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Publication numberUS2719776 A
Publication typeGrant
Publication dateOct 4, 1955
Filing dateAug 11, 1950
Priority dateNov 23, 1949
Publication numberUS 2719776 A, US 2719776A, US-A-2719776, US2719776 A, US2719776A
InventorsKummel Paul
Original AssigneeInventa Ag
Export CitationBiBTeX, EndNote, RefMan
External Links: USPTO, USPTO Assignment, Espacenet
Elimination of monomers from lactampolymerization products
US 2719776 A
Abstract  available in
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Claims  available in
Description  (OCR text may contain errors)

P. KUMMEL Oct. 4, 1955 ELIMINATION OF MONOMERS FROM LACTAM-POLYMERIZATION PRODUCTS Filed Aug. 11, 1950 T mmi WM MM a d B Y United States Patent 2,719,776 v ELIMINATION OF MONOMERS FROM LACTAM POLYMERIZATION PRODUCTS Paul Kiimmel, Ems, Switzerland, assignor to Inventa A.-G. fiir Forschung und Patentverwertung Luzern, Lucerne, Switzerland Application August 11, 1950, Serial No. 178,787 2 Claims. (Cl. 18-54) This invention relates to improvements in the art of molten flux spinning and more particularly to a new method for the elimination of monomers from lactampolymerization products.

It is a fact well known to those skilled in the art that no complete polymerization of monomer lactams with more than 6 ring members is to be achieved. The reaction terminates rather in an equilibrium comprising smaller or larger proportions of the monomer starting materials.

Starting for instance with e-aminocaprolactam one obtains in the final stage of polymerization a mixture of about 90% high polymers with about 10% monomer, dimer, etc. lactams.

For shifting the equilibrium noticeably to the high polymer side, it has been suggested to alter the polymerization conditions, this however without any substantial success.

The elimination of the much too high proportion of monomers in lactam-polymerization products. however, is of highest importance because by their presence the spinning process is unfavorably influenced and the strength of the finished silk or fibres or bristles is reduced.

In order to avoid these disadvantages two different methods are now used in production, i. e. evacuation of the reaction vessel after termination of polymerization in the flux, or water extraction of solid polyamids (shavings).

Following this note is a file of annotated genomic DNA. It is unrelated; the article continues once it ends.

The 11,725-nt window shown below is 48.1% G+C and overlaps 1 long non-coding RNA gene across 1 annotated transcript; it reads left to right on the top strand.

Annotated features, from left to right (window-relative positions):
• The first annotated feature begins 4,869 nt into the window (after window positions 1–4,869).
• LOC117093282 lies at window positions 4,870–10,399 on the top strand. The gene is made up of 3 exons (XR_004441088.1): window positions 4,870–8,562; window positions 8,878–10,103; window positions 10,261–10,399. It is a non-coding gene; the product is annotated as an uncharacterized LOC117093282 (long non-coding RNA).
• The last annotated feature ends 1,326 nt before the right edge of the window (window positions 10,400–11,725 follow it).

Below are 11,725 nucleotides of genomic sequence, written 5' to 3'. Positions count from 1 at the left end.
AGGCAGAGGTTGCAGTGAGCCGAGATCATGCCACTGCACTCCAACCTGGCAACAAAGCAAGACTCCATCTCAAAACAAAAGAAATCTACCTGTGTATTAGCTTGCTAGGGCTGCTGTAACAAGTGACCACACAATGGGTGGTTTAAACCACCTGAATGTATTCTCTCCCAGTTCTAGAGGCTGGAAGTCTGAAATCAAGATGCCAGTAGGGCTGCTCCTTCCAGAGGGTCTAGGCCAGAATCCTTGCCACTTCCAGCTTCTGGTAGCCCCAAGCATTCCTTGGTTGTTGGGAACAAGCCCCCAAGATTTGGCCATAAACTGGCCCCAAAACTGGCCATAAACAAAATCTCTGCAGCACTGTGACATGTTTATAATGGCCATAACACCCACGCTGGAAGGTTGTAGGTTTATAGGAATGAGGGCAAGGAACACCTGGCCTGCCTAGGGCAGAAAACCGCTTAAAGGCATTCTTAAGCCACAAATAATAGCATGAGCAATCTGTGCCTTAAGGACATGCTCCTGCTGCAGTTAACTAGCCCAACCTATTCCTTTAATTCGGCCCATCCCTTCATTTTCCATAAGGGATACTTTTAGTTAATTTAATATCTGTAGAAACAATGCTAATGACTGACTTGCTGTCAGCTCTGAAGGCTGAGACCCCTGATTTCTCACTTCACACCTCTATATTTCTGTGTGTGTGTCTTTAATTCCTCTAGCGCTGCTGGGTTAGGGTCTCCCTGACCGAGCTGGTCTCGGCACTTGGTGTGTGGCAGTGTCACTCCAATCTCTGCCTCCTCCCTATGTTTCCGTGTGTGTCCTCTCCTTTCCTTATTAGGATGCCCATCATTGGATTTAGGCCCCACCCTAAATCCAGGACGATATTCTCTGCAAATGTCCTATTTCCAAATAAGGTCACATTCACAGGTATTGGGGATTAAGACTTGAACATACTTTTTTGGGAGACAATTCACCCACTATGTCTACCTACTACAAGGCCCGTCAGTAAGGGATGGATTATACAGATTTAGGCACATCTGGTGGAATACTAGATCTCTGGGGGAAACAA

In the latter case the monomer content can be reduced for processing the, extraction: water of the shavingsland to about 1% which is very diflicult by evacuation especially since lengthy continuation of the flux in liquid form results in continuous reversion to monomers.

A reversion to monomers also takes place when melting shavings with a 1% extract content as is the case in spinning, dependent on the length of time the flux remains in the spinning head.

In the case of very small pump output occurring with fine titres, the reversion to monomers may increase to about 7%, but with coarse titres and correspondingly high pump output to about 3.5 to 4%. Neither by the tiresome process of watery extraction nor by evacuation of the polymerization reaction vessel does one achieve the desideratum: a polymerization flux which, directly before the nozzle, is to a large extent free of monomers and facilitates the spinning process and also a spun product with a minimum monomer content.

From an economic point of view these conditions are very unfavorable. For instance: in the case of high polymer e-aminocaprolactams hitherto extensively employed in manufacture, about 9% of monomers must be removed by extraction of which about 90% can be recovered by distillation of the extraction water. When melting in the spinning apparatus, a reversion of on the average 5% occurs which must be eliminated from the spun silk to at least 2% by washing whereby 3% are lost as the processing of the washwater is not worth while. About are lost as spinning fumes so that the eifective loss amounts to 4% in round numbers, plus the costs the losses arising hereby. p 1 I r It is an object ofthis invention to eliminate these disadvantages to avoid extensively the loss of monomers whereby both the polyamid flux and the threads or bristles exhibit a considerably lower monomer content than heretofore and whereby the eliminated monomers may be recovered in a simple manner.

This and other objects of this invention will become apparent from the following specification and accompanying schematical drawing which shows a vertical section through a device adapted to carry out the present invention.

Referring in detail to the drawing, sump 1 contains the polyamid flux which may be supplied directly from the reaction vessel or mixed from a plurality of same.

The flux is sprayed by means of pump 2 through the pump block 3 out-of the auxiliary nozzle 4. This is a sort of spinning nozzle with a plurality of bores, the number depending on the projected pump output.

The purpose of this auxiliary nozzle is to impart to the polyamid flux pressed through it as great a surface as possible in the form of threads which should still be in molten flux in order that from them, when falling through pipe 5, the excess monomers evaporate. This evaporation can be accelerated by applying a vacuum and/or introducing an inert gas, preferably by introducing slight amounts of oxygen-free nitrogen through pipe 12. The

monomers distilled oil through pipe 10 are collected in chamber 11.